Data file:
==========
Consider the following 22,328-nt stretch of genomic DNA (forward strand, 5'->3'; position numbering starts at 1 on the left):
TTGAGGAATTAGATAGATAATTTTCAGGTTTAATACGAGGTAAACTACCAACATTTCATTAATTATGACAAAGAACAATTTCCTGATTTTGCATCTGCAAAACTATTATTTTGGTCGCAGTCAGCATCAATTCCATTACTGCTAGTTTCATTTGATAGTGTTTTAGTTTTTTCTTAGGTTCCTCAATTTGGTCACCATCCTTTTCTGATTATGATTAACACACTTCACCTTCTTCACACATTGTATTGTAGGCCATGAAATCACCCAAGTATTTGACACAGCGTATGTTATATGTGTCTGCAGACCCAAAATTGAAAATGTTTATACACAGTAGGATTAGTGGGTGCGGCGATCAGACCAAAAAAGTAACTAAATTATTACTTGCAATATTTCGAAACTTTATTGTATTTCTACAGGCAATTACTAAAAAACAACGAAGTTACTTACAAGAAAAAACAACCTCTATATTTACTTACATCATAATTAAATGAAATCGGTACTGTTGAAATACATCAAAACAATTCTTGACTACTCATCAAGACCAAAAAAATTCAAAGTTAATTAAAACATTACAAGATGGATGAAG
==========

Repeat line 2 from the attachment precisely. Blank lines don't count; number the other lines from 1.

TTGAGGAATTAGATAGATAATTTTCAGGTTTAATACGAGGTAAACTACCAACATTTCATTAATTATGACAAAGAACAATTTCCTGATTTTGCATCTGCAAAACTATTATTTTGGTCGCAGTCAGCATCAATTCCATTACTGCTAGTTTCATTTGATAGTGTTTTAGTTTTTTCTTAGGTTCCTCAATTTGGTCACCATCCTTTTCTGATTATGATTAACACACTTCACCTTCTTCACACATTGTATTGTAGGCCATGAAATCACCCAAGTATTTGACACAGCGTATGTTATATGTGTCTGCAGACCCAAAATTGAAAATGTTTATACACAGTAGGATTAGTGGGTGCGGCGATCAGACCAAAAAAGTAACTAAATTATTACTTGCAATATTTCGAAACTTTATTGTATTTCTACAGGCAATTACTAAAAAACAACGAAGTTACTTACAAGAAAAAACAACCTCTATATTTACTTACATCATAATTAAATGAAATCGGTACTGTTGAAATACATCAAAACAATTCTTGACTACTCATCAAGACCAAAAAAATTCAAAGTTAATTAAAACATTACAAGATGGATGAAG